Singapore is “the closest country culturally to China other than Hong Kong and I think they feel more comfortable with that”. There are further signs the stable, tightly ruled city is benefiting from the Hong Kong turmoil. Goldman Sachs last week estimated as much as $4 billion flowed out of Hong Kong to Singapore this summer.
And analysts warned there was little hope of Hong Kong’s property market recovering soon.
“Hong Kong property share prices have corrected by about 15 to 25% since July,” said Raymond Cheng, head of Hong Kong and China property at CGS-CIMB Securities International.
Residential sales were still holding up but only when developers offered discounts, office rents were expected to fall by as much as five percent and shop rents were also badly affected, he said.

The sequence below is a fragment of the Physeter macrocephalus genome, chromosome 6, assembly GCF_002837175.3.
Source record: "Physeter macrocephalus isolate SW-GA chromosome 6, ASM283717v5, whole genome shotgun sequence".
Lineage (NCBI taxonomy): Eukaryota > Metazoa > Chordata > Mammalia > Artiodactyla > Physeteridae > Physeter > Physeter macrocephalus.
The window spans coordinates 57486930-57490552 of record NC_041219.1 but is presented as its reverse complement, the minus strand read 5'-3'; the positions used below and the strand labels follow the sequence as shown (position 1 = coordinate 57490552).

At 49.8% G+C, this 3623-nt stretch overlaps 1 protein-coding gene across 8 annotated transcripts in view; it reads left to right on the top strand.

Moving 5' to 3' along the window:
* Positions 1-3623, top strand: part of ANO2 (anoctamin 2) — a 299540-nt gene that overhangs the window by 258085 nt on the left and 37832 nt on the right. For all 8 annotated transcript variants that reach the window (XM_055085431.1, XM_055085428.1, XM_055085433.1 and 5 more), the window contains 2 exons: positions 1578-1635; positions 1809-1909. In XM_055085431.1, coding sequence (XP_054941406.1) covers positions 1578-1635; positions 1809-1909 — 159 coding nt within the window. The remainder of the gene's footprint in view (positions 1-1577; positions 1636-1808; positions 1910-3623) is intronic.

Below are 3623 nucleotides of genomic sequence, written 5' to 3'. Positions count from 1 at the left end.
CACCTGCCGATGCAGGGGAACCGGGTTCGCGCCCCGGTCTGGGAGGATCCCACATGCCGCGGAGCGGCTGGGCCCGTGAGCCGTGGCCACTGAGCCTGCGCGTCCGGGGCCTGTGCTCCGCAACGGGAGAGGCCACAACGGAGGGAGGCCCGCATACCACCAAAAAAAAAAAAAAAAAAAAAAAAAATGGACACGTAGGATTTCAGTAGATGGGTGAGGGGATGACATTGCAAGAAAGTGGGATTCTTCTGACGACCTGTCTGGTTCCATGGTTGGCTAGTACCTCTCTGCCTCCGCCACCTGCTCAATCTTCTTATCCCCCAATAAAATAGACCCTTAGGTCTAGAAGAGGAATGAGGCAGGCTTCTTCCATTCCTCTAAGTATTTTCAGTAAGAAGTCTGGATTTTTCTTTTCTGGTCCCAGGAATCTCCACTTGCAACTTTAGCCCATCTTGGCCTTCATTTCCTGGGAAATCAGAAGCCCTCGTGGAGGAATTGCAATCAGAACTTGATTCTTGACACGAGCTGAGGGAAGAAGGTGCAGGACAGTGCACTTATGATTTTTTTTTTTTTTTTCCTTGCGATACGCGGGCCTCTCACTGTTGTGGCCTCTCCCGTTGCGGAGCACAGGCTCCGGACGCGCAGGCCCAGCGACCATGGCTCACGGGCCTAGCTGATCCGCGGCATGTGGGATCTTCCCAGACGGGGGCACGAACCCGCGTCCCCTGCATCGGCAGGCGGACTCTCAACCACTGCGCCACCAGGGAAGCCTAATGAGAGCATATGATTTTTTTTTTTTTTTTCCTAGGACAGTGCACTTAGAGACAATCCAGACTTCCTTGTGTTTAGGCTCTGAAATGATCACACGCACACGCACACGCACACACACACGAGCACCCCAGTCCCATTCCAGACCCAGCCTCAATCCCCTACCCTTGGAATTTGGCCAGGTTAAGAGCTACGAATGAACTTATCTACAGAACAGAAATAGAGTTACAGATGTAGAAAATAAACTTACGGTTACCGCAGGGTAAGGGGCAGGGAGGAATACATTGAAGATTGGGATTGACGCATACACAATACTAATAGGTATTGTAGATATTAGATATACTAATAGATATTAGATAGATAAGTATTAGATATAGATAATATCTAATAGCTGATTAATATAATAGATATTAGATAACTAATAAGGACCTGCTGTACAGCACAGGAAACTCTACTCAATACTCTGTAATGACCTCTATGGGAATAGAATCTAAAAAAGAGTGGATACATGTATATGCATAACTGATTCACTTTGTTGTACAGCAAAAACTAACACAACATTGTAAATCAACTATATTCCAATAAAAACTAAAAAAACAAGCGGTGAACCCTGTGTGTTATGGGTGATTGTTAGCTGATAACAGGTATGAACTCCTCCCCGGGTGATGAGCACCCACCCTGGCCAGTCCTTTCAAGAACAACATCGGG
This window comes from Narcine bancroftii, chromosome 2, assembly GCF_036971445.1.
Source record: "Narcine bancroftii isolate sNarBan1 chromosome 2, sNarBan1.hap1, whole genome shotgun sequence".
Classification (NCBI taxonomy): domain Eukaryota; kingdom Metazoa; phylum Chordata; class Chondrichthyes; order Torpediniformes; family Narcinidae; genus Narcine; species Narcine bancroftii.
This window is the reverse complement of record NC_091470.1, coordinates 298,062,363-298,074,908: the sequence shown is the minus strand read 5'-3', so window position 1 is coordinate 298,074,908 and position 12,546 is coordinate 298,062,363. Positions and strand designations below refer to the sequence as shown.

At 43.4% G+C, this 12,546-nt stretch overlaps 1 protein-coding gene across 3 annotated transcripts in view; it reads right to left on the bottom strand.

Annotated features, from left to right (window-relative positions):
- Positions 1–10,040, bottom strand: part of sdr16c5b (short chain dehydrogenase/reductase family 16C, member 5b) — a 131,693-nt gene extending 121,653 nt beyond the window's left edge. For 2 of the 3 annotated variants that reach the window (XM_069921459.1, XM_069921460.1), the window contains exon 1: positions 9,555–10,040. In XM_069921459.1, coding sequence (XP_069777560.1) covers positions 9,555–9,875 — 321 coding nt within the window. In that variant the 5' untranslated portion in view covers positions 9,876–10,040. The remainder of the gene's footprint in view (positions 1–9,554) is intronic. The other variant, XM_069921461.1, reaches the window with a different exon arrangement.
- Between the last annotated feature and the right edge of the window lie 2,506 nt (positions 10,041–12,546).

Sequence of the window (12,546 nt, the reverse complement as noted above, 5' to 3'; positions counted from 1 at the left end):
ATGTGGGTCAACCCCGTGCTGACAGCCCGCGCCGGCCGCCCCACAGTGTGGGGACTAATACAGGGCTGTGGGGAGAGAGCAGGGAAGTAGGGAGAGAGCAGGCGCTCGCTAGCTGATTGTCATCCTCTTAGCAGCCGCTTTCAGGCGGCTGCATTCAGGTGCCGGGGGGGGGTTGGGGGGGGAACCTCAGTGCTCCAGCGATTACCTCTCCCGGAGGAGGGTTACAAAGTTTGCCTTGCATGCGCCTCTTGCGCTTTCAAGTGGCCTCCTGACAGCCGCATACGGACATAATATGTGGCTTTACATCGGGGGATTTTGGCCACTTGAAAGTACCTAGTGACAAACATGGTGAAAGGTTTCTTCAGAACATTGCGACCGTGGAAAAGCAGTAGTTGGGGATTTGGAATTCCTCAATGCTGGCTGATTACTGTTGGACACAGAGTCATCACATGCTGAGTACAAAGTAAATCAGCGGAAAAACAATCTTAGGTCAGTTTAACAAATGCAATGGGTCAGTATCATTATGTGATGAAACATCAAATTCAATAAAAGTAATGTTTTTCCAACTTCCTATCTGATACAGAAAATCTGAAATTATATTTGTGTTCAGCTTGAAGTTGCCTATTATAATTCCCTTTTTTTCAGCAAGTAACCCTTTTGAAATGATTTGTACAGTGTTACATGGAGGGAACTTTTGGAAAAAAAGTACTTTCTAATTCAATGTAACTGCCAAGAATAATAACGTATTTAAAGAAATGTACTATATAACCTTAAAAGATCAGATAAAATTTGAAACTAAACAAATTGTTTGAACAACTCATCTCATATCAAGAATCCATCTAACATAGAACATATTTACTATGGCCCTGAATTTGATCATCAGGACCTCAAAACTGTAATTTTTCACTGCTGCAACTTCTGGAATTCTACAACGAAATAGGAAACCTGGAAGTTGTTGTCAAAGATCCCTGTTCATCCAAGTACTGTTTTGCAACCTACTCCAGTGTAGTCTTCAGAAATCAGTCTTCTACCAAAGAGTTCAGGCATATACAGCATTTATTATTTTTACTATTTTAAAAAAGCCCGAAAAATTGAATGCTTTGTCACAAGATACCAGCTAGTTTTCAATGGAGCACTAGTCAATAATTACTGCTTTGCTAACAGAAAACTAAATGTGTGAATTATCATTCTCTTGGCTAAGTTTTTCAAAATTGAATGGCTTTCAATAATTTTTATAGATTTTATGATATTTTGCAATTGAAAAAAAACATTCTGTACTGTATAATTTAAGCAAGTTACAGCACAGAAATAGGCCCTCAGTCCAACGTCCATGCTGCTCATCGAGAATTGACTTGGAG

But despite the unrest, businessman Ng, who will rent his Penang property and has no plans to move there permanently for now, was still hopeful about Hong Kong’s long-term prospects.
“The problem may not be solved in the short term but it is not so serious as pessimists think. Everything is still in the government’s control.”
SOURCE: Agence France-Presse